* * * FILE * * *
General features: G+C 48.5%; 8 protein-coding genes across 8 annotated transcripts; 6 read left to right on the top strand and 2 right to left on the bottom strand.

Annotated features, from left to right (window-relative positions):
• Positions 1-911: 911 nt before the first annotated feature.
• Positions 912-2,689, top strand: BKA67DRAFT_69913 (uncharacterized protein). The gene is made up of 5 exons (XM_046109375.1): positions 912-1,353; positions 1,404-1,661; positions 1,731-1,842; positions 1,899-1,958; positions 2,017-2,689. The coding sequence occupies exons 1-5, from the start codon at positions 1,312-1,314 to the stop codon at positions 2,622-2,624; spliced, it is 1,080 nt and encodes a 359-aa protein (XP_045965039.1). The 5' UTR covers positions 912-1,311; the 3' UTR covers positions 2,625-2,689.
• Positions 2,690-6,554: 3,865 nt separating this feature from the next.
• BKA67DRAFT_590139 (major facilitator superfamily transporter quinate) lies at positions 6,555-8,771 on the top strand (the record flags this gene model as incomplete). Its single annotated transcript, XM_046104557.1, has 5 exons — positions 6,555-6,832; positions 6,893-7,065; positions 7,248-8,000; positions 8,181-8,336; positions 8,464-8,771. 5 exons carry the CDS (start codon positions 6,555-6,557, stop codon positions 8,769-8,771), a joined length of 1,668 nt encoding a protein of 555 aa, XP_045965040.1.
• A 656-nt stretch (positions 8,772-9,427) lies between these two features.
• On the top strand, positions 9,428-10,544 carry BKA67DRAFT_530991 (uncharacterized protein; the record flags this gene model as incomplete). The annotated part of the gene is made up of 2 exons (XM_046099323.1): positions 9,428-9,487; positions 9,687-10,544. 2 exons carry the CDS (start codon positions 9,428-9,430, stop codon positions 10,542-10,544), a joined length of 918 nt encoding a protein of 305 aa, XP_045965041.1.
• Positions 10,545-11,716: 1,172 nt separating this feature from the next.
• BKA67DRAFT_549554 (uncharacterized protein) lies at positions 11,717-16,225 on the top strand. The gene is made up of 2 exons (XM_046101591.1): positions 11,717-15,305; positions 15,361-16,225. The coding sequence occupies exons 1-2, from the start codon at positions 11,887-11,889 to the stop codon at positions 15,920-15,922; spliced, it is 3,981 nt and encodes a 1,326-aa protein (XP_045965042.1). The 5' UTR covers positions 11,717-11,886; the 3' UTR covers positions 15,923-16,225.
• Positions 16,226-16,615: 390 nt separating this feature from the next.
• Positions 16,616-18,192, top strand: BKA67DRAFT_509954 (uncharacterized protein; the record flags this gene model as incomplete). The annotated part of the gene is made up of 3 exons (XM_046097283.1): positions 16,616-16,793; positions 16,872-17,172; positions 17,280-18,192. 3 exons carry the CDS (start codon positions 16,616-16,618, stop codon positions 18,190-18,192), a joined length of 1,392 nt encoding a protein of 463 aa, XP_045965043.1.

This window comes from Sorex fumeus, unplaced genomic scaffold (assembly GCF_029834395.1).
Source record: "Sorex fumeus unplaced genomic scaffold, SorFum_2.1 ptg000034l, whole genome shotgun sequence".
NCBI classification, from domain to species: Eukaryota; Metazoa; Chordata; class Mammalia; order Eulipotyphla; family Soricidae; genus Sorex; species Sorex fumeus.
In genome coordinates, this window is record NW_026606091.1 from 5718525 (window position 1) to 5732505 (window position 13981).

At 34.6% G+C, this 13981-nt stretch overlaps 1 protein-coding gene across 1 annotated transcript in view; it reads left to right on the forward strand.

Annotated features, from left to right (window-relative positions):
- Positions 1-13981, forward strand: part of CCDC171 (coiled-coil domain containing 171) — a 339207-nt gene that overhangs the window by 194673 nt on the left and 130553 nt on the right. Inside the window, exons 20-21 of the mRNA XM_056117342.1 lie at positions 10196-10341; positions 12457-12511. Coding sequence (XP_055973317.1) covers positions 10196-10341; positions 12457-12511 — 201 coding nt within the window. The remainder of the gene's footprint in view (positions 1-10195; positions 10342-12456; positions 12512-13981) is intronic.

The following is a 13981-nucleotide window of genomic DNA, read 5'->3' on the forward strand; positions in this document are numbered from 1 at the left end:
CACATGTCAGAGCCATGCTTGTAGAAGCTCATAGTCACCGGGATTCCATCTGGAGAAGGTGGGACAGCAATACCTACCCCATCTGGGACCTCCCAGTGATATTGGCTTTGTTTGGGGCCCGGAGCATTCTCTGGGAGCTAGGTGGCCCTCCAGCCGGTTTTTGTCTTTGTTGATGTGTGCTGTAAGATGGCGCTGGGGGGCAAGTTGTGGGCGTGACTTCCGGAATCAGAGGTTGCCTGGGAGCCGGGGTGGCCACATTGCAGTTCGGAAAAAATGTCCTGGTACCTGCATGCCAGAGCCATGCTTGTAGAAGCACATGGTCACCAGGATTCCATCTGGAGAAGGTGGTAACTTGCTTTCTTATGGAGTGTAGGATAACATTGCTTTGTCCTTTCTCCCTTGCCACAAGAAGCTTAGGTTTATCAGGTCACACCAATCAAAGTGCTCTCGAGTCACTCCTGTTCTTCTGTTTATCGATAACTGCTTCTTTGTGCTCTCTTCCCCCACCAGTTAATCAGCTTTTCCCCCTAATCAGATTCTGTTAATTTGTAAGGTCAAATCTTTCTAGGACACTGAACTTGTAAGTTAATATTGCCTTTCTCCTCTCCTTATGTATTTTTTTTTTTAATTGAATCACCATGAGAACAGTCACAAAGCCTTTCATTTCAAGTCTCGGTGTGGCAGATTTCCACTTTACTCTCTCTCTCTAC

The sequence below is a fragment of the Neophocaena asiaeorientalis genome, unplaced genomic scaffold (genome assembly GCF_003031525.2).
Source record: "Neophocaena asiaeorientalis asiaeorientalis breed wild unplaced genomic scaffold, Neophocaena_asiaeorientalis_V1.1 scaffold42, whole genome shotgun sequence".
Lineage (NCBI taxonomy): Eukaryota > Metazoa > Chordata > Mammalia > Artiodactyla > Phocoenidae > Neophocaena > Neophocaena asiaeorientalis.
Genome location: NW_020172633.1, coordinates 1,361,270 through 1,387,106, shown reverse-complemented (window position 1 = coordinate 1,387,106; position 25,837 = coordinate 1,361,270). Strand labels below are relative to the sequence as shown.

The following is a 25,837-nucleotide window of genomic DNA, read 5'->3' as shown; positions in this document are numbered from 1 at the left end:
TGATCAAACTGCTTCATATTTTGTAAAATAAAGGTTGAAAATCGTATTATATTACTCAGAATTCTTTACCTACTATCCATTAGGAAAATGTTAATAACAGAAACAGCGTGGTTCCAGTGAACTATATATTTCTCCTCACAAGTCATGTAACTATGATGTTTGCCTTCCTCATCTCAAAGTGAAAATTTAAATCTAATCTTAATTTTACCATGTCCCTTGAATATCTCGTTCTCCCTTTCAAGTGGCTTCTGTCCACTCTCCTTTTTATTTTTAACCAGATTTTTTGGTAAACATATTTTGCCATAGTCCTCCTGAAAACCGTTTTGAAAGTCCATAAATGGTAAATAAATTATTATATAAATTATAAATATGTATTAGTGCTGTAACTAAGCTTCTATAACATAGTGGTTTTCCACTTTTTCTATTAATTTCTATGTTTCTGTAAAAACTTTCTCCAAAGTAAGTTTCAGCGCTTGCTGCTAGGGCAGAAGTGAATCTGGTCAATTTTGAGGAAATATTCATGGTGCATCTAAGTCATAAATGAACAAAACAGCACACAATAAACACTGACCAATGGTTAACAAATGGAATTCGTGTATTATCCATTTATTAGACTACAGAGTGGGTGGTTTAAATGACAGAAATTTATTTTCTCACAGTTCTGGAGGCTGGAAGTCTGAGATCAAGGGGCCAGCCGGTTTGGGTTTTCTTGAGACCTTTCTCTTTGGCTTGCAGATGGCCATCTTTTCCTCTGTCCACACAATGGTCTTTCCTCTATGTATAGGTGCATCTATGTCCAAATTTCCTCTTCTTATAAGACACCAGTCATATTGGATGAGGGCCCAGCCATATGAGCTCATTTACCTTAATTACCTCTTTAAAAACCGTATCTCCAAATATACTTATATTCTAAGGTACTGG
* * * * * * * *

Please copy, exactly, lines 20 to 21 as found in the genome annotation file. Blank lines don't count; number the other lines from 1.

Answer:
The following is a 13981-nucleotide window of genomic DNA, read 5'->3' on the forward strand; positions in this document are numbered from 1 at the left end:
CACATGTCAGAGCCATGCTTGTAGAAGCTCATAGTCACCGGGATTCCATCTGGAGAAGGTGGGACAGCAATACCTACCCCATCTGGGACCTCCCAGTGATATTGGCTTTGTTTGGGGCCCGGAGCATTCTCTGGGAGCTAGGTGGCCCTCCAGCCGGTTTTTGTCTTTGTTGATGTGTGCTGTAAGATGGCGCTGGGGGGCAAGTTGTGGGCGTGACTTCCGGAATCAGAGGTTGCCTGGGAGCCGGGGTGGCCACATTGCAGTTCGGAAAAAATGTCCTGGTACCTGCATGCCAGAGCCATGCTTGTAGAAGCACATGGTCACCAGGATTCCATCTGGAGAAGGTGGTAACTTGCTTTCTTATGGAGTGTAGGATAACATTGCTTTGTCCTTTCTCCCTTGCCACAAGAAGCTTAGGTTTATCAGGTCACACCAATCAAAGTGCTCTCGAGTCACTCCTGTTCTTCTGTTTATCGATAACTGCTTCTTTGTGCTCTCTTCCCCCACCAGTTAATCAGCTTTTCCCCCTAATCAGATTCTGTTAATTTGTAAGGTCAAATCTTTCTAGGACACTGAACTTGTAAGTTAATATTGCCTTTCTCCTCTCCTTATGTATTTTTTTTTTTAATTGAATCACCATGAGAACAGTCACAAAGCCTTTCATTTCAAGTCTCGGTGTGGCAGATTTCCACTTTACTCTCTCTCTCTAC